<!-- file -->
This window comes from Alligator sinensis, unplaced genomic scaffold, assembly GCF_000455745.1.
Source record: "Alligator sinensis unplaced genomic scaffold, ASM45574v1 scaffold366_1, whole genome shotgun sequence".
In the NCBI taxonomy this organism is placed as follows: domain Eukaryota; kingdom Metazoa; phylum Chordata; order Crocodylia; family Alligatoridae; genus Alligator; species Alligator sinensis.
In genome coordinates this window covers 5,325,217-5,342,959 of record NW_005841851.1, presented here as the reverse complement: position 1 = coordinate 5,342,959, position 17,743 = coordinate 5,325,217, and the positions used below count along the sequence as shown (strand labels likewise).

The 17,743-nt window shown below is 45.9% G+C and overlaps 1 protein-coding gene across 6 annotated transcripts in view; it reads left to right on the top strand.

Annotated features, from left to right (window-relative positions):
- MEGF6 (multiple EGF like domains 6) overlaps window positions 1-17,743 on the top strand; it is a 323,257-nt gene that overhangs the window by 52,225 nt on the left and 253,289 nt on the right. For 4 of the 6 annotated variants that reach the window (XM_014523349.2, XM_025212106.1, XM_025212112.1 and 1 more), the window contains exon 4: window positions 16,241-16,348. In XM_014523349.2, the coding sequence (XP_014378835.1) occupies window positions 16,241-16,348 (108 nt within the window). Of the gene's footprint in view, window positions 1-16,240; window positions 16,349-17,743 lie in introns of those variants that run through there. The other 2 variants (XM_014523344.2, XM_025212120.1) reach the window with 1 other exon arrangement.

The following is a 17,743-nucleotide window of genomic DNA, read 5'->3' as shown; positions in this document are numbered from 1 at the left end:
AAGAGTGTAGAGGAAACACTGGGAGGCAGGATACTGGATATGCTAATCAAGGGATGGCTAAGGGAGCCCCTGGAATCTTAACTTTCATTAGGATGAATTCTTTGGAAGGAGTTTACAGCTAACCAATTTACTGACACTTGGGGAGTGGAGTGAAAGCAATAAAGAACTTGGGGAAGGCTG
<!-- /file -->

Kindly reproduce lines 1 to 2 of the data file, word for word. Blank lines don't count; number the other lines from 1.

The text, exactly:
This window comes from Alligator sinensis, unplaced genomic scaffold, assembly GCF_000455745.1.
Source record: "Alligator sinensis unplaced genomic scaffold, ASM45574v1 scaffold366_1, whole genome shotgun sequence".